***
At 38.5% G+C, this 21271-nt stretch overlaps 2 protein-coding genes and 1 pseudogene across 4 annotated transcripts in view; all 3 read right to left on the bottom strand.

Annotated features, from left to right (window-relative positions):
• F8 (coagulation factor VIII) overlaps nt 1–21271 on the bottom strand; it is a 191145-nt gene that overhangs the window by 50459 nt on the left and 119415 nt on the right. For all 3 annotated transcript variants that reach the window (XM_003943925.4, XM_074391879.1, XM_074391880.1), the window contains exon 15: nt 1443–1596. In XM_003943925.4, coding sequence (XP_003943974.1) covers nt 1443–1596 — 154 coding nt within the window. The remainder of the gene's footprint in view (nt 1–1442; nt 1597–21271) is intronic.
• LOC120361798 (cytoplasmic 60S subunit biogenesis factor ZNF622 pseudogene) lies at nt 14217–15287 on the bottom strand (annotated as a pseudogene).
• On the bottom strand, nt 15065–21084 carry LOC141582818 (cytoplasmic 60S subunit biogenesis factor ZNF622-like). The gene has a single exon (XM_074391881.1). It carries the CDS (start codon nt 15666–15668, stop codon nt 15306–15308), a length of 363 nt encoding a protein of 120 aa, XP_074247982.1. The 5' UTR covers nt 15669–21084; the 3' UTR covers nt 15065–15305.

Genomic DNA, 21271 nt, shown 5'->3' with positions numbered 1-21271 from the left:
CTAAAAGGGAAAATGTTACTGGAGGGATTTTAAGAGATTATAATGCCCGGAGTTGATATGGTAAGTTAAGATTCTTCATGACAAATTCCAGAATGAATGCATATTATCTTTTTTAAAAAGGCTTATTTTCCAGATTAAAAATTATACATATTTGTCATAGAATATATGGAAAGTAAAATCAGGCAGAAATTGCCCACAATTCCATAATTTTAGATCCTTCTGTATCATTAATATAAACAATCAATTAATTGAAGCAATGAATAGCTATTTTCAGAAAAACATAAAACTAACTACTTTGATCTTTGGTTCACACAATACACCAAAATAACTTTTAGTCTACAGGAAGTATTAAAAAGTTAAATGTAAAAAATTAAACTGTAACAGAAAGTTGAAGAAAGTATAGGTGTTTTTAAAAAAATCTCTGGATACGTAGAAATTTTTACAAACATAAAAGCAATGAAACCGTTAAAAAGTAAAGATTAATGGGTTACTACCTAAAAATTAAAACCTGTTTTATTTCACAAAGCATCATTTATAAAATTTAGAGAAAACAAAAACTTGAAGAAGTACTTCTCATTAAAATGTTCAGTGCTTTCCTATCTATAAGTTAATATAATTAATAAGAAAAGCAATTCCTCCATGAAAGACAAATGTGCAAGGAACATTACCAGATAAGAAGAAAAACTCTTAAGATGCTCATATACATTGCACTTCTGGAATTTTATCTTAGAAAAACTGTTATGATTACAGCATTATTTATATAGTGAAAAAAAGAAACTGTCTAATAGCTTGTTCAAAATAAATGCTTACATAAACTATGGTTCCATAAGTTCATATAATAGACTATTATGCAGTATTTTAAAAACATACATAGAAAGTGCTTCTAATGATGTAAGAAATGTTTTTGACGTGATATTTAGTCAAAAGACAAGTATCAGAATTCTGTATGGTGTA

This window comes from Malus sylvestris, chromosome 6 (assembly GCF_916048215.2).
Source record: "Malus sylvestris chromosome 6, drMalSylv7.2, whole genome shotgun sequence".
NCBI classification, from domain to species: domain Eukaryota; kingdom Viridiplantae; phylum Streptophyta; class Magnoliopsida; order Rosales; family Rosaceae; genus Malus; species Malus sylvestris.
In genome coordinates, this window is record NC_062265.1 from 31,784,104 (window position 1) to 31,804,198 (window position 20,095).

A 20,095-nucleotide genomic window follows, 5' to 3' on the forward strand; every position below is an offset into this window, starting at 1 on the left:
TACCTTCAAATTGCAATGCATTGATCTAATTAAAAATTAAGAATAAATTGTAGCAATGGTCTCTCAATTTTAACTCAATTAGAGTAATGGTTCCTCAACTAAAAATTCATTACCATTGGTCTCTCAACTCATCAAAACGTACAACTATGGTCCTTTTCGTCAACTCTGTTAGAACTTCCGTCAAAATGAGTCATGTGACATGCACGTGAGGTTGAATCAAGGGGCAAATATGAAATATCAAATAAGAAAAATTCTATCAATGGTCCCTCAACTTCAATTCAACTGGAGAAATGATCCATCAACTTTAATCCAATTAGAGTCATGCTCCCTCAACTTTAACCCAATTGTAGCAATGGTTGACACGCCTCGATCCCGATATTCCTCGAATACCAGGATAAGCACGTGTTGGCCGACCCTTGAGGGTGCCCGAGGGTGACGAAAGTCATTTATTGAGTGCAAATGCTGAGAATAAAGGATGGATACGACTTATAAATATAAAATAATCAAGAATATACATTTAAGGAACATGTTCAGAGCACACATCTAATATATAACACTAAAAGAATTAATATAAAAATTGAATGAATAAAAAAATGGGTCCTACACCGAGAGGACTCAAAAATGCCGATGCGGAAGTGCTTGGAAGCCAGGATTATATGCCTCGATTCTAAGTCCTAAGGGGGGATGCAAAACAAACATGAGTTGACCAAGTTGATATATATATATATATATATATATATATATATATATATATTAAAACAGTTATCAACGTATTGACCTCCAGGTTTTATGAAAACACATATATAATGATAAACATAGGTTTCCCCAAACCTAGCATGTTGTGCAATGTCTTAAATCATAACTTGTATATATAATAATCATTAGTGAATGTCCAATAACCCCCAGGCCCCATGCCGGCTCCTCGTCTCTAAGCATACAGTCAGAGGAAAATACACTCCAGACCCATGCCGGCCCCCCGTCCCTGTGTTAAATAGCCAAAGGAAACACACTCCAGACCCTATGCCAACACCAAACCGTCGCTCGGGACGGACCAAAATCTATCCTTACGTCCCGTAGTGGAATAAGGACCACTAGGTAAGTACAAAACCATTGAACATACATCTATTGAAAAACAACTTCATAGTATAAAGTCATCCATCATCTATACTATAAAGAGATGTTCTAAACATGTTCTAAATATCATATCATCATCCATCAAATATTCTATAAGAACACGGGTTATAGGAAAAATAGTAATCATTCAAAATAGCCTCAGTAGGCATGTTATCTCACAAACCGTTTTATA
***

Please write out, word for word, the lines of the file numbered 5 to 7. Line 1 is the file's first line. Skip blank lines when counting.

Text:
• On the bottom strand, nt 15065–21084 carry LOC141582818 (cytoplasmic 60S subunit biogenesis factor ZNF622-like). The gene has a single exon (XM_074391881.1). It carries the CDS (start codon nt 15666–15668, stop codon nt 15306–15308), a length of 363 nt encoding a protein of 120 aa, XP_074247982.1. The 5' UTR covers nt 15669–21084; the 3' UTR covers nt 15065–15305.

Genomic DNA, 21271 nt, shown 5'->3' with positions numbered 1-21271 from the left:
CTAAAAGGGAAAATGTTACTGGAGGGATTTTAAGAGATTATAATGCCCGGAGTTGATATGGTAAGTTAAGATTCTTCATGACAAATTCCAGAATGAATGCATATTATCTTTTTTAAAAAGGCTTATTTTCCAGATTAAAAATTATACATATTTGTCATAGAATATATGGAAAGTAAAATCAGGCAGAAATTGCCCACAATTCCATAATTTTAGATCCTTCTGTATCATTAATATAAACAATCAATTAATTGAAGCAATGAATAGCTATTTTCAGAAAAACATAAAACTAACTACTTTGATCTTTGGTTCACACAATACACCAAAATAACTTTTAGTCTACAGGAAGTATTAAAAAGTTAAATGTAAAAAATTAAACTGTAACAGAAAGTTGAAGAAAGTATAGGTGTTTTTAAAAAAATCTCTGGATACGTAGAAATTTTTACAAACATAAAAGCAATGAAACCGTTAAAAAGTAAAGATTAATGGGTTACTACCTAAAAATTAAAACCTGTTTTATTTCACAAAGCATCATTTATAAAATTTAGAGAAAACAAAAACTTGAAGAAGTACTTCTCATTAAAATGTTCAGTGCTTTCCTATCTATAAGTTAATATAATTAATAAGAAAAGCAATTCCTCCATGAAAGACAAATGTGCAAGGAACATTACCAGATAAGAAGAAAAACTCTTAAGATGCTCATATACATTGCACTTCTGGAATTTTATCTTAGAAAAACTGTTATGATTACAGCATTATTTATATAGTGAAAAAAAGAAACTGTCTAATAGCTTGTTCAAAATAAATGCTTACATAAACTATGGTTCCATAAGTTCATATAATAGACTATTATGCAGTATTTTAAAAACATACATAGAAAGTGCTTCTAATGATGTAAGAAATGTTTTTGACGTGATATTTAGTCAAAAGACAAGTATCAGAATTCTGTATGGTGTA